On Lady-Parts

“Special local examination. On no account should you let false modesty influence you in the matter of this local examination. Unfortunately this is often the case, particularly with mothers expecting their first baby. You would not forgive yourself if, through neglect of this very important examination, some mishap occurred.” (p. 7)

“For local hygiene use a mild soap, or a mild antiseptic solution recommended by your doctor or a solution of baking soda or boracic acid (1 dessert spoonful to a quart of warm water). Make sure to dry the parts thoroughly.” (p. 40)

“In a married woman, the missing of a period is usually due to pregnancy.” (p. 11)

On Leisure Time

“There is, of course, no harm in playing bridge. Indeed it is a wholesome way of relaxing, if not abused, but it is fatiguing if indulged in too frequently or for lengthy sessions.” (p. 21)

“While the radio and the movies provide pleasant diversions there is danger if some restrictions are not imposed. Real harm may be done to the nervous system by the radio which is played too loudly and too continuously.” (p. 22)

“Prolonged and closely repeated sessions at the movies may have some untoward effects particularly if the picture is of such a nature as to upset the emotions.” (p. 22)

“Nothing is so tiring as going about crowded stores…an expectant mother must forgo the pleasure of jostling at the bargain counter. For the same reason it is wise to avoid crowded places such as race meets, fairs, and exhibitions.” (p. 22)

“Attendance at sport events, such as hockey and football matches, is not suitable during these momentous months because of the excitement, and also at times on account of the prolonged exposure to cold.” (p. 22)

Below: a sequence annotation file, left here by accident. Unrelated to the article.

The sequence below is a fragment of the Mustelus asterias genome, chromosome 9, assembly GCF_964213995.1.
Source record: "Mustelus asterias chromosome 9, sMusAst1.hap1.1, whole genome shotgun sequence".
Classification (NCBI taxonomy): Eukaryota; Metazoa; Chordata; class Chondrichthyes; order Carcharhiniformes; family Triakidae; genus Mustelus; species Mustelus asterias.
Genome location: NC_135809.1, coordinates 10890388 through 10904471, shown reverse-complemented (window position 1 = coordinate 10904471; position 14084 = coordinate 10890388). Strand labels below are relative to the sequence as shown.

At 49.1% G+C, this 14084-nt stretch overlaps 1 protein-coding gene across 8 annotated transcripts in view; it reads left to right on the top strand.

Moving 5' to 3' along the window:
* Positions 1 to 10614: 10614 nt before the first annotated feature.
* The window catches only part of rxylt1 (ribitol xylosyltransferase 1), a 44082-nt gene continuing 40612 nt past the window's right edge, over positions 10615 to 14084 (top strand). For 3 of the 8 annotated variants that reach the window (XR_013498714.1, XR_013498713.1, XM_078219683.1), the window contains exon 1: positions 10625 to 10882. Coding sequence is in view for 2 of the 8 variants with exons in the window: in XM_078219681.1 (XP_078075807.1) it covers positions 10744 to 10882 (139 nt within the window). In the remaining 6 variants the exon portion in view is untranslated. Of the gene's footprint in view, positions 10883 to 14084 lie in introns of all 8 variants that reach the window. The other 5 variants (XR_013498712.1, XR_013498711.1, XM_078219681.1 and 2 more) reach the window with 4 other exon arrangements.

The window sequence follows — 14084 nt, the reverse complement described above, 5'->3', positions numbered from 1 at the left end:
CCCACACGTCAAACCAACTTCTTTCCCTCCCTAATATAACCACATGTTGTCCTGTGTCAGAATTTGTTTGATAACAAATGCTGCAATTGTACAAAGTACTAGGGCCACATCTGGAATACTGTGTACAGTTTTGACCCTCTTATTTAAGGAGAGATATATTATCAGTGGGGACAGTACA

On Housework

“Every housewife has duties to perform in the home, and in the normal course of things, pregnancy should not interfere with these occupations…The preparation of the layette is an occupation which, by its very suggestion, is a pleasant one, and should be encouraged unless it is followed too assiduously. However, a sewing machine worked with the feet should not be used if there is any tendency toward miscarriage.” (p. 20 – FYI a layette is a collection of clothes for a newborn baby)

 

photo (6)
On Never, Ever Questioning Your Doctor

“Avoid medical books as such reading is easily subject to misinterpretation, and may cause undue worry over minor symptoms. Your doctor is by far your best guide.” (p. 21)

“Gatherings such as bridges and teas, are often occasions of unwise discussions as to the relative merits of doctors. After careful consideration, you have chosen a doctor, therefore, do not let yourself be influenced by those who are not qualified to advise. There is nothing more disheartening than to hear your doctor criticized, or other doctors praised above him. To be happy you need to have complete confidence in your doctor. Anyone criticizing him to you (and at the same time knowing your condition) lacks discernment to say the least, and should not be taken seriously.” (pp. 21-22)